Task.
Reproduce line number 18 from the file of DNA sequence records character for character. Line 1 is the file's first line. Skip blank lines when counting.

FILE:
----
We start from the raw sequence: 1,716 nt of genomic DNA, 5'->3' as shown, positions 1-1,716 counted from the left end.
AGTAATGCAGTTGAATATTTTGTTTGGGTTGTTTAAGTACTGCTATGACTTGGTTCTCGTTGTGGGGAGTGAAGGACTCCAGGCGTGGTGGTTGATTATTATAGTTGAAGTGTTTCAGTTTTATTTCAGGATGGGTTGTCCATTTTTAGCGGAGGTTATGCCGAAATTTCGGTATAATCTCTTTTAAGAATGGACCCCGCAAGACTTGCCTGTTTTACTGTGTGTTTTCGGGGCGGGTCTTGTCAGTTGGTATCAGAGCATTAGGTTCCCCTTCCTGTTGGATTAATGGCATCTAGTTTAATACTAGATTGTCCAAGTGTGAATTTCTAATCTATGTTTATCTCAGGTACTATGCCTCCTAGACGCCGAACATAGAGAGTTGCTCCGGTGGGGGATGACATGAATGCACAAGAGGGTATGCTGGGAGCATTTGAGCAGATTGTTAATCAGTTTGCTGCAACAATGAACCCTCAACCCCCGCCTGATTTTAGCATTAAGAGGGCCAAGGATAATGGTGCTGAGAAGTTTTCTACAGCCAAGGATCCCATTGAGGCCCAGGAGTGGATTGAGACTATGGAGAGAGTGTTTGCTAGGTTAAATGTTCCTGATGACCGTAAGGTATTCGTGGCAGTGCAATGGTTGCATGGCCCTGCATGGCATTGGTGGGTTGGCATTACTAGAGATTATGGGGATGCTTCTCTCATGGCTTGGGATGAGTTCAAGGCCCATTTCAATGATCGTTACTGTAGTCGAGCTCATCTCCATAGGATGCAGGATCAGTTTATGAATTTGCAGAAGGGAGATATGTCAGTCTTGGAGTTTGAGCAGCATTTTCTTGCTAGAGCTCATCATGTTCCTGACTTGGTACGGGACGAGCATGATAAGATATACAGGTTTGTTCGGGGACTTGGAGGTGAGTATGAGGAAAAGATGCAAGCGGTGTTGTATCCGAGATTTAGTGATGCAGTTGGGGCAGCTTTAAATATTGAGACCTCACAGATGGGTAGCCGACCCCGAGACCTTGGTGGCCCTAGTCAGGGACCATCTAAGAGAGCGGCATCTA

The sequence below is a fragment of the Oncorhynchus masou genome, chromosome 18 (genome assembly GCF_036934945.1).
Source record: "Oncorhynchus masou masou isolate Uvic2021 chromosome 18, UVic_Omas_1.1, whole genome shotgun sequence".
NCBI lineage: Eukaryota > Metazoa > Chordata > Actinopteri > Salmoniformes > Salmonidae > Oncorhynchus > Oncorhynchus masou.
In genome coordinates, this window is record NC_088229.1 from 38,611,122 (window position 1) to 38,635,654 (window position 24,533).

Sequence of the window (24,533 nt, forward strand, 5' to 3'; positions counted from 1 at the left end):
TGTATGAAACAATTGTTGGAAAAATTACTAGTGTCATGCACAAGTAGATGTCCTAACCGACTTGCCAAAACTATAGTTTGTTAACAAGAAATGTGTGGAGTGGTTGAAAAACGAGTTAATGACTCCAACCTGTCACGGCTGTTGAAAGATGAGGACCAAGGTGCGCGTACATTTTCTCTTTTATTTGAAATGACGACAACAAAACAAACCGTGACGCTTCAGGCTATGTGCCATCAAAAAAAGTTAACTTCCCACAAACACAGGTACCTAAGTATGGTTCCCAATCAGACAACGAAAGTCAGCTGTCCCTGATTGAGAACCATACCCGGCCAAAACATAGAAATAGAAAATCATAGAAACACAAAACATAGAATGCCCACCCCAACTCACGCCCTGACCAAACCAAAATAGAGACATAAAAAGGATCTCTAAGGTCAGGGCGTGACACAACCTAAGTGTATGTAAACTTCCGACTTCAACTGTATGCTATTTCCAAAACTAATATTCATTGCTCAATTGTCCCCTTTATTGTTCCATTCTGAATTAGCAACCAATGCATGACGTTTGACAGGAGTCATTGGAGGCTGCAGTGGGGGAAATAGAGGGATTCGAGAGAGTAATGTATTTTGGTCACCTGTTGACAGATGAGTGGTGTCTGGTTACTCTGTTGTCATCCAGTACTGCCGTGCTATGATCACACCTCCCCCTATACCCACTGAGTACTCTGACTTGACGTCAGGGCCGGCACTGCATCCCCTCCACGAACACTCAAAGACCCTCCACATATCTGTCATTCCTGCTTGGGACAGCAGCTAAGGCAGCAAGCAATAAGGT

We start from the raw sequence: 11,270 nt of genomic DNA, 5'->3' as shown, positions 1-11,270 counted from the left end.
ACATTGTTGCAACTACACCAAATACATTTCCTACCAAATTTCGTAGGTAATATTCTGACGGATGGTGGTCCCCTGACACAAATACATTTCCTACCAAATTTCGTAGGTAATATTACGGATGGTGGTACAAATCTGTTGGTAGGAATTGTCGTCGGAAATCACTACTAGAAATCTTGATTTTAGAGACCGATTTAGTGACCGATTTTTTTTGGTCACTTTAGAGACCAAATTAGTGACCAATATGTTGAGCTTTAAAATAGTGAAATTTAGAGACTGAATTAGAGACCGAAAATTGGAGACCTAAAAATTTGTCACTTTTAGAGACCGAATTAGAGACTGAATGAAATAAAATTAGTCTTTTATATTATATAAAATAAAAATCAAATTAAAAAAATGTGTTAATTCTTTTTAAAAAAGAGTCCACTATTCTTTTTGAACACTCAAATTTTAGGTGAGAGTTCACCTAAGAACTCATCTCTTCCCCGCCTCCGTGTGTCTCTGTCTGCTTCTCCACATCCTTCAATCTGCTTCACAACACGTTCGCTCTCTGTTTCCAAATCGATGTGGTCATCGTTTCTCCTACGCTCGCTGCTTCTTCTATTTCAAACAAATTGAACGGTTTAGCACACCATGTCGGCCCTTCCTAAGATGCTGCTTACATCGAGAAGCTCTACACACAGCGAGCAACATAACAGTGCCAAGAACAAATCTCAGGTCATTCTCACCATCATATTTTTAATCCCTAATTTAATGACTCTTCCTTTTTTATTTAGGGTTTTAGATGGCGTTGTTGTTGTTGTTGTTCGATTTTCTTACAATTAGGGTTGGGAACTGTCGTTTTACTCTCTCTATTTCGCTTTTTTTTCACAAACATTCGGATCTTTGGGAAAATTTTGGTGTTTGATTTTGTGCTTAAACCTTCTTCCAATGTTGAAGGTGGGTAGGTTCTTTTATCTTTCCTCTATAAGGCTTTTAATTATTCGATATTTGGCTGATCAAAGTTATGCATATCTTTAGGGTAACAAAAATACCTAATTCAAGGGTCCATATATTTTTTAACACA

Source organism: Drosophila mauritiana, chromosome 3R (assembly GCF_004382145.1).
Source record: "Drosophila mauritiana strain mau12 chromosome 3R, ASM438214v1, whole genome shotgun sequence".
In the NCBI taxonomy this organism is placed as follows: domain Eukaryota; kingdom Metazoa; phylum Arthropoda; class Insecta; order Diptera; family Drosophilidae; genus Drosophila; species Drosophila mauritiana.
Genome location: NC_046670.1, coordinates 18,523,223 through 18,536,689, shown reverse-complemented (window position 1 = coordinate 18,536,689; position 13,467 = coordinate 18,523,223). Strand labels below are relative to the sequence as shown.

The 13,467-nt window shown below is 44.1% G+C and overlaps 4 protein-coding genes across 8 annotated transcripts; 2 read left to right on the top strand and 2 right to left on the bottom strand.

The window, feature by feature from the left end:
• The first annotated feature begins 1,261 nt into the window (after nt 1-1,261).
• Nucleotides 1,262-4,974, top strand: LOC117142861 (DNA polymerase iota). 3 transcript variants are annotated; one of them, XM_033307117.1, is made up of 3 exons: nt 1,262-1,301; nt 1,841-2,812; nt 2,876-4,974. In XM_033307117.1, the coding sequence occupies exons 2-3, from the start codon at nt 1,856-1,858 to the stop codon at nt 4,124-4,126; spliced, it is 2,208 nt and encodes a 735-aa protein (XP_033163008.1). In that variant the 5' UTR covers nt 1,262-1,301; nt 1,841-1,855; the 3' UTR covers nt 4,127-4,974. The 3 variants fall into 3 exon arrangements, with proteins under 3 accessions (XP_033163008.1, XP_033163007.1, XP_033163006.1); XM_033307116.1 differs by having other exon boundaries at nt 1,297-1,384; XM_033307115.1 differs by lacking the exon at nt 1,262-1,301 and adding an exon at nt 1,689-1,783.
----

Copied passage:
• Nucleotides 1,262-4,974, top strand: LOC117142861 (DNA polymerase iota). 3 transcript variants are annotated; one of them, XM_033307117.1, is made up of 3 exons: nt 1,262-1,301; nt 1,841-2,812; nt 2,876-4,974. In XM_033307117.1, the coding sequence occupies exons 2-3, from the start codon at nt 1,856-1,858 to the stop codon at nt 4,124-4,126; spliced, it is 2,208 nt and encodes a 735-aa protein (XP_033163008.1). In that variant the 5' UTR covers nt 1,262-1,301; nt 1,841-1,855; the 3' UTR covers nt 4,127-4,974. The 3 variants fall into 3 exon arrangements, with proteins under 3 accessions (XP_033163008.1, XP_033163007.1, XP_033163006.1); XM_033307116.1 differs by having other exon boundaries at nt 1,297-1,384; XM_033307115.1 differs by lacking the exon at nt 1,262-1,301 and adding an exon at nt 1,689-1,783.